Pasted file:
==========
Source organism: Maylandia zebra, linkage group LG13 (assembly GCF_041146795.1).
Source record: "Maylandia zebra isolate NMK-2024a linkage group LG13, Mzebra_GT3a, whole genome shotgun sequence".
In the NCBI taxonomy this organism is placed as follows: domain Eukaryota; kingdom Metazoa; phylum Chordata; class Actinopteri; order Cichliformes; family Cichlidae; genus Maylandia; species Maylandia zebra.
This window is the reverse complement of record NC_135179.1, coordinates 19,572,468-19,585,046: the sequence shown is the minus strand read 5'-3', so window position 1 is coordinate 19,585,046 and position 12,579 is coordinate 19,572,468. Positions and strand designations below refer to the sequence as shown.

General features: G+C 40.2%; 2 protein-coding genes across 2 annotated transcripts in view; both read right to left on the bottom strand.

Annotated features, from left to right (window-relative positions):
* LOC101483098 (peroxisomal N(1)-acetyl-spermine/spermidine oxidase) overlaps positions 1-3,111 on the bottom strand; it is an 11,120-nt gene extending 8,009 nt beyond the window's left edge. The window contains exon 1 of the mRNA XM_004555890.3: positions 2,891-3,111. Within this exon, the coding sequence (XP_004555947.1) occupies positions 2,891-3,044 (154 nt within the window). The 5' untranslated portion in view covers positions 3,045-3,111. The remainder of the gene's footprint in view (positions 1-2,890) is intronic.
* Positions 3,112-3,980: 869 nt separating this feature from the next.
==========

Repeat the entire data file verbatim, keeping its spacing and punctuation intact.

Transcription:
Source organism: Maylandia zebra, linkage group LG13 (assembly GCF_041146795.1).
Source record: "Maylandia zebra isolate NMK-2024a linkage group LG13, Mzebra_GT3a, whole genome shotgun sequence".
In the NCBI taxonomy this organism is placed as follows: domain Eukaryota; kingdom Metazoa; phylum Chordata; class Actinopteri; order Cichliformes; family Cichlidae; genus Maylandia; species Maylandia zebra.
This window is the reverse complement of record NC_135179.1, coordinates 19,572,468-19,585,046: the sequence shown is the minus strand read 5'-3', so window position 1 is coordinate 19,585,046 and position 12,579 is coordinate 19,572,468. Positions and strand designations below refer to the sequence as shown.

General features: G+C 40.2%; 2 protein-coding genes across 2 annotated transcripts in view; both read right to left on the bottom strand.

Annotated features, from left to right (window-relative positions):
* LOC101483098 (peroxisomal N(1)-acetyl-spermine/spermidine oxidase) overlaps positions 1-3,111 on the bottom strand; it is an 11,120-nt gene extending 8,009 nt beyond the window's left edge. The window contains exon 1 of the mRNA XM_004555890.3: positions 2,891-3,111. Within this exon, the coding sequence (XP_004555947.1) occupies positions 2,891-3,044 (154 nt within the window). The 5' untranslated portion in view covers positions 3,045-3,111. The remainder of the gene's footprint in view (positions 1-2,890) is intronic.
* Positions 3,112-3,980: 869 nt separating this feature from the next.